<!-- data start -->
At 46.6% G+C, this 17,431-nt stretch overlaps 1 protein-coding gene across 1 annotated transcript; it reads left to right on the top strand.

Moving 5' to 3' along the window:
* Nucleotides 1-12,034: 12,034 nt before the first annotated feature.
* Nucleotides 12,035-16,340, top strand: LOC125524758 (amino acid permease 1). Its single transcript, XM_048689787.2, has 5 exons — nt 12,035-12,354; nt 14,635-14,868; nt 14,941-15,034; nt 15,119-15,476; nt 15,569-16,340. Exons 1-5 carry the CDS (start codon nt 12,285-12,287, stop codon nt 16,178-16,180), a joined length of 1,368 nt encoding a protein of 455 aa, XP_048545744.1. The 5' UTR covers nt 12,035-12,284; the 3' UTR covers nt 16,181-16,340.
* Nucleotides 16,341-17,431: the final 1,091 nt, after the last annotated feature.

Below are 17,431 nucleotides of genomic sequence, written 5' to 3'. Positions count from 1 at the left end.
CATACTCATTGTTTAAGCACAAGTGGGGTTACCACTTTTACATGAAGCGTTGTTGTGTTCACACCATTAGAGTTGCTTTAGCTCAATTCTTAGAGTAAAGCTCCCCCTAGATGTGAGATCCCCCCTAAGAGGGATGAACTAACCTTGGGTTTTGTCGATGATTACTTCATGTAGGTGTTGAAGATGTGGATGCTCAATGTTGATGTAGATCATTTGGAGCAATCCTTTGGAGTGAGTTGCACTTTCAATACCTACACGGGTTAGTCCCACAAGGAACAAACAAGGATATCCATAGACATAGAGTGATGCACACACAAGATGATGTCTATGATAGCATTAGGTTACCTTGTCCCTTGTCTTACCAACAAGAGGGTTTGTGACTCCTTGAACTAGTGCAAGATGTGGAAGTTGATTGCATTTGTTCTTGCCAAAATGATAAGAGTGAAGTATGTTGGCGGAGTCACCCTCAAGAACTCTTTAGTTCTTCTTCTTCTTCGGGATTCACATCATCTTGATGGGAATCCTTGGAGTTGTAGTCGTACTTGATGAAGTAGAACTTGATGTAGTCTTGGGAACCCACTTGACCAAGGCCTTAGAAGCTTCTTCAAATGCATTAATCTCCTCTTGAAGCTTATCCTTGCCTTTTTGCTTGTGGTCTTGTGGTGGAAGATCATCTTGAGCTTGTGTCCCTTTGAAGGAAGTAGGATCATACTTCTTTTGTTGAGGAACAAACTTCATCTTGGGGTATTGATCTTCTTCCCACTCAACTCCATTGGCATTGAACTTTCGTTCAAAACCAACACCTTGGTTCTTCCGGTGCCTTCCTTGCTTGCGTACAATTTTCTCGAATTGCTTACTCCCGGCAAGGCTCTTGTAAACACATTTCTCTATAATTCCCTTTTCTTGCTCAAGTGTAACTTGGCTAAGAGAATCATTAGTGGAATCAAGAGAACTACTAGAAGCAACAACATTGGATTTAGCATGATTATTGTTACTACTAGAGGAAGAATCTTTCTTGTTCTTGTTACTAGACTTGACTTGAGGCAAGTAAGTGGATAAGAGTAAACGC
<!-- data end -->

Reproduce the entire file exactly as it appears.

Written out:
At 46.6% G+C, this 17,431-nt stretch overlaps 1 protein-coding gene across 1 annotated transcript; it reads left to right on the top strand.

Moving 5' to 3' along the window:
* Nucleotides 1-12,034: 12,034 nt before the first annotated feature.
* Nucleotides 12,035-16,340, top strand: LOC125524758 (amino acid permease 1). Its single transcript, XM_048689787.2, has 5 exons — nt 12,035-12,354; nt 14,635-14,868; nt 14,941-15,034; nt 15,119-15,476; nt 15,569-16,340. Exons 1-5 carry the CDS (start codon nt 12,285-12,287, stop codon nt 16,178-16,180), a joined length of 1,368 nt encoding a protein of 455 aa, XP_048545744.1. The 5' UTR covers nt 12,035-12,284; the 3' UTR covers nt 16,181-16,340.
* Nucleotides 16,341-17,431: the final 1,091 nt, after the last annotated feature.

Below are 17,431 nucleotides of genomic sequence, written 5' to 3'. Positions count from 1 at the left end.
CATACTCATTGTTTAAGCACAAGTGGGGTTACCACTTTTACATGAAGCGTTGTTGTGTTCACACCATTAGAGTTGCTTTAGCTCAATTCTTAGAGTAAAGCTCCCCCTAGATGTGAGATCCCCCCTAAGAGGGATGAACTAACCTTGGGTTTTGTCGATGATTACTTCATGTAGGTGTTGAAGATGTGGATGCTCAATGTTGATGTAGATCATTTGGAGCAATCCTTTGGAGTGAGTTGCACTTTCAATACCTACACGGGTTAGTCCCACAAGGAACAAACAAGGATATCCATAGACATAGAGTGATGCACACACAAGATGATGTCTATGATAGCATTAGGTTACCTTGTCCCTTGTCTTACCAACAAGAGGGTTTGTGACTCCTTGAACTAGTGCAAGATGTGGAAGTTGATTGCATTTGTTCTTGCCAAAATGATAAGAGTGAAGTATGTTGGCGGAGTCACCCTCAAGAACTCTTTAGTTCTTCTTCTTCTTCGGGATTCACATCATCTTGATGGGAATCCTTGGAGTTGTAGTCGTACTTGATGAAGTAGAACTTGATGTAGTCTTGGGAACCCACTTGACCAAGGCCTTAGAAGCTTCTTCAAATGCATTAATCTCCTCTTGAAGCTTATCCTTGCCTTTTTGCTTGTGGTCTTGTGGTGGAAGATCATCTTGAGCTTGTGTCCCTTTGAAGGAAGTAGGATCATACTTCTTTTGTTGAGGAACAAACTTCATCTTGGGGTATTGATCTTCTTCCCACTCAACTCCATTGGCATTGAACTTTCGTTCAAAACCAACACCTTGGTTCTTCCGGTGCCTTCCTTGCTTGCGTACAATTTTCTCGAATTGCTTACTCCCGGCAAGGCTCTTGTAAACACATTTCTCTATAATTCCCTTTTCTTGCTCAAGTGTAACTTGGCTAAGAGAATCATTAGTGGAATCAAGAGAACTACTAGAAGCAACAACATTGGATTTAGCATGATTATTGTTACTACTAGAGGAAGAATCTTTCTTGTTCTTGTTACTAGACTTGACTTGAGGCAAGTAAGTGGATAAGAGTAAACGC